Federal lawsuit alleges cheerleaders sexually assaulted by coaches in South Carolina, including one who recently committed suicide


Several cheerleading coaches in South Carolina — including a coach who recently committed suicide — sexually abused at least six boys and girls and supplied them with drugs and alcohol, a federal lawsuit alleges.

A “coven of sexual predators” has surrounded Rockstar Cheer of Greenville for more than a decade, according to one of the alleged victims’ attorneys.

Lawyer Bakari Sellers argues that what happened is the result of the same kind of institutional failure seen in the case of larry nassarthe former USA Gymnastics and Michigan State University doctor who is serving at least 40 years in prison after admitting to sexually assaulting some of the nation’s top gymnasts for years.

The lawsuit was filed Thursday by four girls and two boys who said they were abused by Scott Foster and other Rockstar Gyms affiliates. This suggests there could be up to 100 other survivors of the abuse.

“Scott Foster and his allies have done their best to intimidate and isolate their targets, making these young people feel alone and in some way responsible. Well, they’re not alone anymore,” attorney Jessica Fickling said. in a statement announcing the lawsuit.

Foster, 49, was found dead in his car at a state park on August 22. He shot himself in the head, the Greenville County Coroner’s Office said.

“He knew this would be a time when the light would be shone on what I believe would turn out to be a group of sexual predators surrounding Rockstar,” attorney James Bannister said.

A number of people knew Foster was abusing his students and either ignored it or didn’t have rules and procedures in place to stop the abuse, according to the lawsuit.

Foster and other unnamed coaches in the lawsuit had sex with cheer students, sent and requested explicit photos on social media, gave them alcohol and marijuana in their homes and in hotel rooms at cheer competitions and warned them not to tell anyone, according to the lawsuit.

“We have a video of Scott Foster on Snapchat with beer bongs drinking with his underage cheerleaders,” Sellers said at a press conference this week.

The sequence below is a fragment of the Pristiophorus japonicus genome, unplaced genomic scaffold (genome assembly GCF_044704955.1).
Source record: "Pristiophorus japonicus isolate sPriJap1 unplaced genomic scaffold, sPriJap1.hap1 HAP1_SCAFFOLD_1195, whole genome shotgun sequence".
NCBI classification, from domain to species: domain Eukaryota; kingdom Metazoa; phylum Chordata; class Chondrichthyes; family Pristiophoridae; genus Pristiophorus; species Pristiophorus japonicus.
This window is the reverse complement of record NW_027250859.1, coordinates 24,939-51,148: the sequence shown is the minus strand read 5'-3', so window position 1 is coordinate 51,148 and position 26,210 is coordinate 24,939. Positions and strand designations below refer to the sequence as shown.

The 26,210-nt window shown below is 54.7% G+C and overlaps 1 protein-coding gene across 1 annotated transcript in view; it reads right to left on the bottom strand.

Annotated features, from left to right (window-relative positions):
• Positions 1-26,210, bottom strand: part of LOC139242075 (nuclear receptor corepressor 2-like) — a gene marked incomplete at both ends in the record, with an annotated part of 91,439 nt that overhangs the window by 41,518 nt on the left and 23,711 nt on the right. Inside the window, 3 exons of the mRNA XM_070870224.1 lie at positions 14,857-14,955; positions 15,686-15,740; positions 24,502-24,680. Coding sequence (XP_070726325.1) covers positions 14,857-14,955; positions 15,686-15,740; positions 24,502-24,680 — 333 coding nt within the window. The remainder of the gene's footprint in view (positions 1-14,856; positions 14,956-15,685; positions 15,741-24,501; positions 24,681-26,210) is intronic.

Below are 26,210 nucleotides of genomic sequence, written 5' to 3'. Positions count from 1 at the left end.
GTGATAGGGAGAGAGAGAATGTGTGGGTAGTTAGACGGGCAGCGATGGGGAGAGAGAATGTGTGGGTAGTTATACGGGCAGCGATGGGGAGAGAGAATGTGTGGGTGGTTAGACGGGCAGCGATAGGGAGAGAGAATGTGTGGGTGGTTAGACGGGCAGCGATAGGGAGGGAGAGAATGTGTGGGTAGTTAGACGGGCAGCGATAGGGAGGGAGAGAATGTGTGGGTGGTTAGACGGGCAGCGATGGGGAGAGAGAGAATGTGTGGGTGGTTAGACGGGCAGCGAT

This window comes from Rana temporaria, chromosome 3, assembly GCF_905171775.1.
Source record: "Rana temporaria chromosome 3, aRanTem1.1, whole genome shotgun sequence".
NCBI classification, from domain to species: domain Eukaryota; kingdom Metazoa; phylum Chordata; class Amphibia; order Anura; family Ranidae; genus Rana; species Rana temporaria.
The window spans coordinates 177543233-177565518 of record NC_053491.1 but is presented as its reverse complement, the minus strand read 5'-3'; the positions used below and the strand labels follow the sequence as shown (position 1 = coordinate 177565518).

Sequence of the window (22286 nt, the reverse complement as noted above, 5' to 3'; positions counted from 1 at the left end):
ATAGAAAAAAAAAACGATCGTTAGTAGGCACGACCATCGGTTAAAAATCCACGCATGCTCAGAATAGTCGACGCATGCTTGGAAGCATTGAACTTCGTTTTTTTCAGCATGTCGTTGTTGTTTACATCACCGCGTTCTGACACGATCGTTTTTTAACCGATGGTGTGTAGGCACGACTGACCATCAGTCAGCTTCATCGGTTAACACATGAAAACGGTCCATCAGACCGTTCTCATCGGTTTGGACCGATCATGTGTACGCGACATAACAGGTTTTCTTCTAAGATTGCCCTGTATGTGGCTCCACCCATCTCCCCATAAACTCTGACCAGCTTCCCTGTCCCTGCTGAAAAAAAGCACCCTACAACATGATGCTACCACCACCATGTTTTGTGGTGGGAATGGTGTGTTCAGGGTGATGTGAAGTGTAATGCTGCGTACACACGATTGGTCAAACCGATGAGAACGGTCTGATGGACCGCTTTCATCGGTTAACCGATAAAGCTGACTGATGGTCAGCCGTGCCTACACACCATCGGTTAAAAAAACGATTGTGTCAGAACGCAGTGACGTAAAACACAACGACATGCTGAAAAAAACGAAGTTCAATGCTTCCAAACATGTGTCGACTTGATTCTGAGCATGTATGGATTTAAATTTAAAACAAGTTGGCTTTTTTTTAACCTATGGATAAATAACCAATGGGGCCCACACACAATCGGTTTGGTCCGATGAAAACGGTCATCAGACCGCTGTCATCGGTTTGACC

The suit also names Varsity Brands, which hosts cheerleading competitions; the US All Star Federation, which is an organizing and governing body for competitive cheerleading across the country; Bain Capital, which bought Varsity in 2018, and others.

State and federal police are investigating Foster’s Rockstar Cheer and other cheerleading outlets, seizing computers, cellphones and other evidence, Bannister said. He said investigative agencies had asked lawyers not to identify them.

Several state and federal agencies declined to tell the media if they were involved.

Foster’s wife, Kathy, promised to cooperate with “everyone involved” to ensure the athletes can learn and grow safely.

“I am heartbroken by the recent allegations made by current and former Rockstar Cheer athletes and other cheering gyms in our community,” she said in a statement released this week. “I hope survivors seek out and receive the support they need. I appreciate their stories.”

Varsity Brands President Bill Seely called the charges devastating.

“Our hearts are broken right next to yours,” he tweeted on Thursday. “The alleged conduct goes against everything the joy and dance community is meant to stand for.”

Bain Capital did not return an email seeking comment.

Scott Foster


The Rockstar Cheer name is featured on more than a dozen gyms in South Carolina, Georgia, North Carolina, Rhode Island, Pennsylvania, Ohio and Arizona.

Ten of the gyms said in a statement this week that they had no connection with Foster and would drop the Rockstar brand name.

Foster opened his Greenville gym in 2007, according to his website. He said he joined the University of Louisville cheer squad, where he won three National Tag Team Championships.

“I’m still a very competitive person by nature and coaching gives me that competitive thrill,” Foster wrote on the website. “There is no greater satisfaction than coaching and making a difference in the lives of young people.”


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